Monday, October 23, 2006

Falling into Despair

Lately, I have not been posting all that much, mostly because I don't have a lot of happy things to say. Instead I am finding myself falling into despair a little bit more each day, so I am gonna write about it a little here, if only to get it off of my chest. I am gonna touch on politics a little which I know can be touchy but here goes.


Top of the list is the current political climate, one in which you are either with us or against us, an American or a traitor/terrorist. And therefore, there is no longer any need for that pesky habeus corpus thing that has been protected with varying success for 1000 years when the Magna Carta was struck to parchment. I saw a copy of the Magna Carta recently in Salisbury, and took the time to read the modern English version of this august document. I was amazed that this document that spoke in very real and medieval terms had limned the boundaries of freedom over the next 1000 years. We Americans do not have exclusive rights to those freedoms, even though we took them to new levels at the end of the 1700s. Let me say that again, for emphasis.

We Americans do not have exclusive rights to those freedoms.

Now some of you will say that is obvious. But no, it's not. If it were obvious, there would not be documents like the Magna Carta and the Constitution. There would not be treaties and guides for behaviour like the Geneva Convention. None of that would be needed, because all good men and women would know what to do.

Yes, I know that we Americans are scared. We have had a major terrorist event occur on our soil for the first time in our lives and our memories. But I want to say this. Other countries have been dealing with this for centuries, and have somehow maintained the rights of habeus corpus and related rights. Why are we not looking at how others address these circumstances?

We have been scared before, and it resulted in Witch Hunts. Literally, and figuratively. Salem. McCarthyism. Japanese interments. Need I say more?

As an American, I would rather know that there were guilty men free and dangerous, than suspect that any man's or woman's rights were being sacrificed for the sake of my safety. Radical I know. To suppress anyone's rights for my safety is equivalent to selling my own soul to the devil.

And apparently, that is what I have done.

Eternal Vigilance

"Eternal vigilance is the price of liberty." -- Wendell Phillips

My liberty, my ability to seek any path and protect myself and my loved ones, comes at a price.....eternal vigilance. I have been vigilant, I have watched them closely as we headed for this path, but what can I do?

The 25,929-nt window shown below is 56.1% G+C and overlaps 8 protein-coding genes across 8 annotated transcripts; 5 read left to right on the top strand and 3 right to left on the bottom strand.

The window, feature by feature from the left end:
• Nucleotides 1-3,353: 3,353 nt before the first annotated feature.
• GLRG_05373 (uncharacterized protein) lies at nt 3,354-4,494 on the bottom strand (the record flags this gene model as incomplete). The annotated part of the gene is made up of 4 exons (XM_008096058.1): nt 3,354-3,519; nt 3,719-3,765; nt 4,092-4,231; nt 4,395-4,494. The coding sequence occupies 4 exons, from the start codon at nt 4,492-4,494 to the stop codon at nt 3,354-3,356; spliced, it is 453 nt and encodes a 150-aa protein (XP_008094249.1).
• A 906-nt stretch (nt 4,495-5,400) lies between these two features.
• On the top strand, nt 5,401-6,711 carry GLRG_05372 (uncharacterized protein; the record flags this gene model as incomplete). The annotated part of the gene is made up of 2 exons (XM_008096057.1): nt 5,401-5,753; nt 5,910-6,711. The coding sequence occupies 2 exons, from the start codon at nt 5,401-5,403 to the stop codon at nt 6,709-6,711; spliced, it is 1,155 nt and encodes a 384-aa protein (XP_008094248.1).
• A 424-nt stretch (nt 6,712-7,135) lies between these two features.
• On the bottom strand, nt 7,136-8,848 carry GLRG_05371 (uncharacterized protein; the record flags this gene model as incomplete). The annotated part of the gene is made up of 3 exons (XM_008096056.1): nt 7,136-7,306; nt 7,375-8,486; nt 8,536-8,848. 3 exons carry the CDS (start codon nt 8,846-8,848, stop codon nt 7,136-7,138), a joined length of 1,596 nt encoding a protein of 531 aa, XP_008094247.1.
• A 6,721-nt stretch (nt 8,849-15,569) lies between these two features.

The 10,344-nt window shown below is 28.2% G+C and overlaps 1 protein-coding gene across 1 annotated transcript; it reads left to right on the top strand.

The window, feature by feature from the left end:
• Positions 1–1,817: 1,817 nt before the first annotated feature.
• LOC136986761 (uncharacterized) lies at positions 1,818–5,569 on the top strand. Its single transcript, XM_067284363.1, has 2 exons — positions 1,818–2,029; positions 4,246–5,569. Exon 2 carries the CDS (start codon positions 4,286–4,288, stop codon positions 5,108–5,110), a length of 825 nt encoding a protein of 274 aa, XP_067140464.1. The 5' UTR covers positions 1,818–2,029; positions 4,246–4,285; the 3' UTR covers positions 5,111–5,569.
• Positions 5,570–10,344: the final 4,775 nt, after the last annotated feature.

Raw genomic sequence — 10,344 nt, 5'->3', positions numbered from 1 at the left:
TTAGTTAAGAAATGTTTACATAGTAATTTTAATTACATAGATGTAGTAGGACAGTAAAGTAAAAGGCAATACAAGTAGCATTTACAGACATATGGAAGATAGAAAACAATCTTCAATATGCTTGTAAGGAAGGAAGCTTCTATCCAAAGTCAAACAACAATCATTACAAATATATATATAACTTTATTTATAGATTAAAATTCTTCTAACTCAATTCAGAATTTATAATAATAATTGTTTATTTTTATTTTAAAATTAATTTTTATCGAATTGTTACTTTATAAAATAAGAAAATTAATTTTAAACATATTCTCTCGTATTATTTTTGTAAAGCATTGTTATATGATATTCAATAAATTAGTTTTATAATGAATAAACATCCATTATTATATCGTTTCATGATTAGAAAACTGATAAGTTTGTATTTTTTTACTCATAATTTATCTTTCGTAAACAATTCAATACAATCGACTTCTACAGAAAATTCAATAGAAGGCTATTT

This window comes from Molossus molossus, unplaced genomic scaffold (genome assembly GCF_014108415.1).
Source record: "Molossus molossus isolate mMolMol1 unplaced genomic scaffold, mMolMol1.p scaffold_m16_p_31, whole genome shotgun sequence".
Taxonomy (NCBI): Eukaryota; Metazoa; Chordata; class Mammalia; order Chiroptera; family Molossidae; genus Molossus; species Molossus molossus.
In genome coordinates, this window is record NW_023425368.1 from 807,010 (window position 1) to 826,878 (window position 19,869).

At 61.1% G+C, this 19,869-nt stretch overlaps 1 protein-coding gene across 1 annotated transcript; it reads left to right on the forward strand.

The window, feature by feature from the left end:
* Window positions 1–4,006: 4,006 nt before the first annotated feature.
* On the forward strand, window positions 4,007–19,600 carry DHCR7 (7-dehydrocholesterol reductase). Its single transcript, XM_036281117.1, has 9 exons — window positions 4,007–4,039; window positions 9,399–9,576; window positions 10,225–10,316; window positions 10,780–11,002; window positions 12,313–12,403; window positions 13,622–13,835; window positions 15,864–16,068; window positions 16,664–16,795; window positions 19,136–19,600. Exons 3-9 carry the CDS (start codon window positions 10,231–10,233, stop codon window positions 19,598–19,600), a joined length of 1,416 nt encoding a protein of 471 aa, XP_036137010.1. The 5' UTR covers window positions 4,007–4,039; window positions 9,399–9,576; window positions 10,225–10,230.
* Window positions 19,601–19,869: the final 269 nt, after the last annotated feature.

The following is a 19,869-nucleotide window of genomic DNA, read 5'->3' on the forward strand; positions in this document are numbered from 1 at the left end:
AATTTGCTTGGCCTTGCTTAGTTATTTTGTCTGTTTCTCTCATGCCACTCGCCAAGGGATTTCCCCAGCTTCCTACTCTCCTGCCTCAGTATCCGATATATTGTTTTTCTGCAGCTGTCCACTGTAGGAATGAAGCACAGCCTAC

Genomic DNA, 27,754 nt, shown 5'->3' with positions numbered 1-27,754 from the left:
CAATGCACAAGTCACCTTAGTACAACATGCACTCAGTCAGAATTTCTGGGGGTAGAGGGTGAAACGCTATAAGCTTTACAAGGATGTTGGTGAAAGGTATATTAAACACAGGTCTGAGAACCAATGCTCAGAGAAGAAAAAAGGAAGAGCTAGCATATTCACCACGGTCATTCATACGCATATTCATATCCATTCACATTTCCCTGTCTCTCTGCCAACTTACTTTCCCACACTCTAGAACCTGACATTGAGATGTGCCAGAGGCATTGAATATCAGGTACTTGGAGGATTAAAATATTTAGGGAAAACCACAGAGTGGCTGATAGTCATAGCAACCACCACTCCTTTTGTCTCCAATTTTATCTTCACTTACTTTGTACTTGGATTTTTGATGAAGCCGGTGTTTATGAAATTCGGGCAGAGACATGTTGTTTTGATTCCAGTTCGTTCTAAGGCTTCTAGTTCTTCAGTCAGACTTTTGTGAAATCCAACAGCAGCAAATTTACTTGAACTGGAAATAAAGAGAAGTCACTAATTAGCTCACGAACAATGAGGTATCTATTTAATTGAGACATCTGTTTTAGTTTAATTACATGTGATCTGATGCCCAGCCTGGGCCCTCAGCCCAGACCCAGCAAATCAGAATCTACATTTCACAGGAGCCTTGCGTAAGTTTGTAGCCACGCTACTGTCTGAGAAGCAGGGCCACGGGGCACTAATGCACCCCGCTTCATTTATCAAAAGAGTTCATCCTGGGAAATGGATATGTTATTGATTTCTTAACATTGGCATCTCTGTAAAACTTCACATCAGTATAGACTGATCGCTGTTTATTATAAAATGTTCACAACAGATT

I could write my Congressman, and explain about the degradation of our souls as Americans who allow anyone in our custody to come to undue and possibly unnecessary harm. And my Congressman will never see it. His or her staff will put a tick in the approval column of the weekly status report, and my concerns will never see the light of the congressional day.

I could protest and then be subject to the same law that I protest and be stripped of my American and even my human rights, and subjected to torture, while my family wonders what became of me.

But really, there seems to be nothing I can do. For the simple reason that my government does not want to hear it. So if anyone has any ideas for action to take, please let me know. In the meantime, dear reader, please go to the polls this November and cast your vote.


When I was in high school, I remember this general angst about nukes. I remember The Day after Tomorrow coming out, and I remember hearing about everyone watching it. Somehow, I managed to avoid actually seeing the movie, even though it was shown in one of my classes at school.

I was scared.

I am scared again. North Korea is rumored to have nukes, and to have tested successfully in their country.

I live on the West Coast in an area that was considered to be a known nuclear target when I was in school, due to the Naval Weapons station some 7-10 miles from my home. I am just betting that has not changed much.

On Knitter's Review, someone wanted to know why no one was talking about North Korea and the nukes.....I think it's because we are too scared, too saturated, too completely totally overwhelmed by the hopelessness of our times to consider even one more bad thing, one more threat, one more fear that may not be real or may be a lie.


The corset top is cast off, with ends woven in, folded nicely in the sewing room, for the next stage which is to crochet an edgeing.

And yes, knitting is solace, what little there is right now with everything else in the world.


Bezzie said...

Excellent post. I like your point about other countries dealing with terrorist crap all the time. We have it happen once and all goes to hell.

I grew up in Alaska during the Cold War. This North Korea thing is a tad unnerving for the same reasons. I may not live there now, but that's my home. I'll go back up one day to spawn and die.

OldLadyPenPal said...

As soon as the ex-husband is gone (deployed, residency elsewhere, etc.) the kids and I are heading for another country. Want to go wih us? We'll start a brand new colony. Or something. I feel the same way, and have a similar feeling of hopelessness.